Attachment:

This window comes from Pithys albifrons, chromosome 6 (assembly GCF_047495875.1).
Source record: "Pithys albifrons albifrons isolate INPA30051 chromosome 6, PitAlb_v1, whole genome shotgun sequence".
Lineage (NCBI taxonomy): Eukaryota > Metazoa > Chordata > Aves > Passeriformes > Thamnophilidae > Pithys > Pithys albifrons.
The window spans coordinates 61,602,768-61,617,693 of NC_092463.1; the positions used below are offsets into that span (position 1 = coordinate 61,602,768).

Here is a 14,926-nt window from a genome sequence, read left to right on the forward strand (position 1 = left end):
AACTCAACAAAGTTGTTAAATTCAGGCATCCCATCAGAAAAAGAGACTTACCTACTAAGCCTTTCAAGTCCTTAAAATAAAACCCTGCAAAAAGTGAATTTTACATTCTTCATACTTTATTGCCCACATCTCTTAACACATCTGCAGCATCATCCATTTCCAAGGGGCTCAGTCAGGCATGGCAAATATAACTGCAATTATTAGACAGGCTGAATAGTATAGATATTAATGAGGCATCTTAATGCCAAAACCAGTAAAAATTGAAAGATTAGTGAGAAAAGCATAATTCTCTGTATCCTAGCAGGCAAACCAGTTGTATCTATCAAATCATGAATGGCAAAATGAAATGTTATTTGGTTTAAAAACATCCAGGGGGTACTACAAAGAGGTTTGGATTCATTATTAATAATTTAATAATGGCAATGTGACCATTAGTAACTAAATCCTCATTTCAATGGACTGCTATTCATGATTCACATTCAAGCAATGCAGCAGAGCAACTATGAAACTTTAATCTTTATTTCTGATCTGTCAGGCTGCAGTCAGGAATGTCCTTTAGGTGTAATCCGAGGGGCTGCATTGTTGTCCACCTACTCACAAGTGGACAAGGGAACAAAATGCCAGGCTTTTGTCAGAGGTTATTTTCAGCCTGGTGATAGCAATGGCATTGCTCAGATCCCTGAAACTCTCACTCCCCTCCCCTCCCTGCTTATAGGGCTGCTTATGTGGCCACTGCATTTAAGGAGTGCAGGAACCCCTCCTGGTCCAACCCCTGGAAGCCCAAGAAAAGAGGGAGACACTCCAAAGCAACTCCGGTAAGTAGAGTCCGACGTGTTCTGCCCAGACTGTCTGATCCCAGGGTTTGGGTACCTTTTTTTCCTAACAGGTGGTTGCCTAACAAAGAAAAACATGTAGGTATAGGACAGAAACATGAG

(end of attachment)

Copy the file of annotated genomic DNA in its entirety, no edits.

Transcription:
This window comes from Pithys albifrons, chromosome 6 (assembly GCF_047495875.1).
Source record: "Pithys albifrons albifrons isolate INPA30051 chromosome 6, PitAlb_v1, whole genome shotgun sequence".
Lineage (NCBI taxonomy): Eukaryota > Metazoa > Chordata > Aves > Passeriformes > Thamnophilidae > Pithys > Pithys albifrons.
The window spans coordinates 61,602,768-61,617,693 of NC_092463.1; the positions used below are offsets into that span (position 1 = coordinate 61,602,768).

Here is a 14,926-nt window from a genome sequence, read left to right on the forward strand (position 1 = left end):
AACTCAACAAAGTTGTTAAATTCAGGCATCCCATCAGAAAAAGAGACTTACCTACTAAGCCTTTCAAGTCCTTAAAATAAAACCCTGCAAAAAGTGAATTTTACATTCTTCATACTTTATTGCCCACATCTCTTAACACATCTGCAGCATCATCCATTTCCAAGGGGCTCAGTCAGGCATGGCAAATATAACTGCAATTATTAGACAGGCTGAATAGTATAGATATTAATGAGGCATCTTAATGCCAAAACCAGTAAAAATTGAAAGATTAGTGAGAAAAGCATAATTCTCTGTATCCTAGCAGGCAAACCAGTTGTATCTATCAAATCATGAATGGCAAAATGAAATGTTATTTGGTTTAAAAACATCCAGGGGGTACTACAAAGAGGTTTGGATTCATTATTAATAATTTAATAATGGCAATGTGACCATTAGTAACTAAATCCTCATTTCAATGGACTGCTATTCATGATTCACATTCAAGCAATGCAGCAGAGCAACTATGAAACTTTAATCTTTATTTCTGATCTGTCAGGCTGCAGTCAGGAATGTCCTTTAGGTGTAATCCGAGGGGCTGCATTGTTGTCCACCTACTCACAAGTGGACAAGGGAACAAAATGCCAGGCTTTTGTCAGAGGTTATTTTCAGCCTGGTGATAGCAATGGCATTGCTCAGATCCCTGAAACTCTCACTCCCCTCCCCTCCCTGCTTATAGGGCTGCTTATGTGGCCACTGCATTTAAGGAGTGCAGGAACCCCTCCTGGTCCAACCCCTGGAAGCCCAAGAAAAGAGGGAGACACTCCAAAGCAACTCCGGTAAGTAGAGTCCGACGTGTTCTGCCCAGACTGTCTGATCCCAGGGTTTGGGTACCTTTTTTTCCTAACAGGTGGTTGCCTAACAAAGAAAAACATGTAGGTATAGGACAGAAACATGAG